|Professional reporting||PLC attitude reflected in report writing; students to learn how to show respect for clients when recording|
|Conceptualisation||Independent thinking, critical thinking, use of theory|
|Assessment||Students judged on PLC as well as knowledge and practical skills.|
|Connecting to authentic motivation||Can’t be authentically attentive to others unless attentive to our own motives. Universities need to understand what makes people suitable practitioners|
|Respectful Treatment||Empathic and respectful tuning in to the client and their family, seeing the person more than the disability. Also requires tuning in to the employing organisation|
|Demand Oriented Working||‘question behind the question’; what’s really wanted by the client? Ability to tune-in to individuals, and reject the temptation to take a patronizing, paternalistic approach|
|Collaboration between Education and Practice||Clarification of expectations of future practitioners with regards to PLC|
|Preparing to Practice||Ability to understand and cope with team dynamics as well as complexity and driving forces of large organisations.|
This framework demands an understanding of inner motivations as well as relational understanding and a conscious personal involvement and reciprocal connection with clients. It also involves understanding how institutional and socio-political frameworks impact on our ability to make these connections. For social workers in England for example, how would the Professional Capabilities Framework requirement for personal/professional boundaries support PLC’s (albeit non-romantic, non-sexual), demonstration of love?
Strengths and limitations
It’s a small survey and it hasn’t included people who use services or social work students which means that the views of the two main players in the client/student practitioner relationship aren’t actually represented here. However, the results offer a suggestion for an effective motivational based framework for developing the ability to reflect from a PLC perspective. The sting is in the authors’ own critique which is that the question of whether PLC actually improves practice is largely untested.
Reflective practice is tricky to teach in the classroom. We can try out the models but often only when in detailed reflection on real life situations does reflection begin to make sense. An Ethics of Care approach starting with why we are here/why we care (first question asked at any social work interview!) and examining how our genuine desire to help can be supported or hampered by structures within which we work may offer a shift away from the competence based ‘what we do’ to the motivational based ‘why and way that we do it’.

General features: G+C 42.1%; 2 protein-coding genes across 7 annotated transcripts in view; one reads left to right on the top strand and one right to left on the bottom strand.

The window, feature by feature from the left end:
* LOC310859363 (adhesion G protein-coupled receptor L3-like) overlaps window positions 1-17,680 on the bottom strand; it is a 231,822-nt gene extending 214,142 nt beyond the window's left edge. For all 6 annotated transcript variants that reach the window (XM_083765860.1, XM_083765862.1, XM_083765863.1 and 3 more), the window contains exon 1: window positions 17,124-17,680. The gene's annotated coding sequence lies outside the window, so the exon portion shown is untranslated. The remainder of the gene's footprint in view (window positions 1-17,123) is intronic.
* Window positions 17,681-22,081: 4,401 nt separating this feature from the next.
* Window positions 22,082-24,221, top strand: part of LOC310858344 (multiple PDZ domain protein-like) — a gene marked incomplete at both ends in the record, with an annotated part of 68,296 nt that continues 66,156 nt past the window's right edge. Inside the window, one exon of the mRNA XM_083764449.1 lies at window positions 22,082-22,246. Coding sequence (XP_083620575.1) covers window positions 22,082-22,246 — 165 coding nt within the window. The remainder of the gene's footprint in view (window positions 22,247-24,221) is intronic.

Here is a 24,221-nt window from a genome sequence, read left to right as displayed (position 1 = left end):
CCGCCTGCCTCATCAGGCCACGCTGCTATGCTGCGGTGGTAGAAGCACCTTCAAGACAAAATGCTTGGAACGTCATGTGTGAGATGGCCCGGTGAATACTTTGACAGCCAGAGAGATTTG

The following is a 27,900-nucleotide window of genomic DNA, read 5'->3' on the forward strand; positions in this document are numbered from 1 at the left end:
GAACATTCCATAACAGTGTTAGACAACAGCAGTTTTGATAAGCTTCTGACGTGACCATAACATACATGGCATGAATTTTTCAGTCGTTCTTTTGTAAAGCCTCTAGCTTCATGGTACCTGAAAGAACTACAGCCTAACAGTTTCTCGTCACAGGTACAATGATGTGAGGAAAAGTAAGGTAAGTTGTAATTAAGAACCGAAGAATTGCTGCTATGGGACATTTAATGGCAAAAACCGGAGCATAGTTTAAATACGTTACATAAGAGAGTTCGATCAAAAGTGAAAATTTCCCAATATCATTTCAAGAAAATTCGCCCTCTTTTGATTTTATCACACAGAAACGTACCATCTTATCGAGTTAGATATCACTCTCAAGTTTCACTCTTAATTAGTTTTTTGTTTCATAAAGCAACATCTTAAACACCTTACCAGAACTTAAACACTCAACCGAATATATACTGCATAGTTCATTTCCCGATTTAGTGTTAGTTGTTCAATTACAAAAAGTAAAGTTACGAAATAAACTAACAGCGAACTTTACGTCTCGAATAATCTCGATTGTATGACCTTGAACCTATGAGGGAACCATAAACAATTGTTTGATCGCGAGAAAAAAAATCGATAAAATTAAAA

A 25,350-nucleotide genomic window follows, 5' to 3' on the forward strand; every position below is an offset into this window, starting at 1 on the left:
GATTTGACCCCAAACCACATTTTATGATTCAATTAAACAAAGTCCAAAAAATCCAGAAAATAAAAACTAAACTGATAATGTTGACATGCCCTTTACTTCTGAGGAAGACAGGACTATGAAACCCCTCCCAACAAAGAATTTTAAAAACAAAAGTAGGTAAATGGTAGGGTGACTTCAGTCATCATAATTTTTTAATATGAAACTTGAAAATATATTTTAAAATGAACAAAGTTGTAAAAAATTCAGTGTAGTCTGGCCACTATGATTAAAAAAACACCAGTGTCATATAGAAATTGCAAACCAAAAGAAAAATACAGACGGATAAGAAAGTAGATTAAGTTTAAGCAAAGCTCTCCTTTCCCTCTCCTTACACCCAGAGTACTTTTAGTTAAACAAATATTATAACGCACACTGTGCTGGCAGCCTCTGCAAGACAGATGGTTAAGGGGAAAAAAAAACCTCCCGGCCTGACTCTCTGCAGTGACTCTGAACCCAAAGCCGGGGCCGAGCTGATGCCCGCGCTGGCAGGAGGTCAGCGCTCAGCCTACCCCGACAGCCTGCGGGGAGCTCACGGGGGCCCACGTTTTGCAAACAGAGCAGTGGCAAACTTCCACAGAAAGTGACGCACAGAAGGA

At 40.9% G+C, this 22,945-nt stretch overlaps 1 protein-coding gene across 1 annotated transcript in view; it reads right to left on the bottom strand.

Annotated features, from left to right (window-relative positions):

Good reflection demands experience, knowledge and critical thinking. For many students, it’s difficult to draw on these when starting out on their social work course but as long as universities do understand what makes good practitioners, we should have students with authentic motivation upon which to build reflective skills. Competence approaches can effectively measure actions but if it ain’t just what we do, but the why that we do it, examining and building on relationship connections should be a helpful way in.
Hermsen, M., & Embregts, P. (2015). An Explorative Study of the Place of the Ethics of Care and Reflective Practice in Social Work Education and Practice. Social Work Education, 34(7), 815-828.
- Ruch G. From triangle to spiral: Reflective practice in social work education, practice and research. Social Work Education: The International Journal 2002; 21(2): 199-216.
- University of Cumbria. Gibbs’ (1988) Reflective Cycle (PDF). Academic Liaison, Employability and Skills (ALES)
- van Heijst A. Professional Loving Care: An Ethical View of the Healthcare Sector. Ethics of Care 2011; VI-212 p.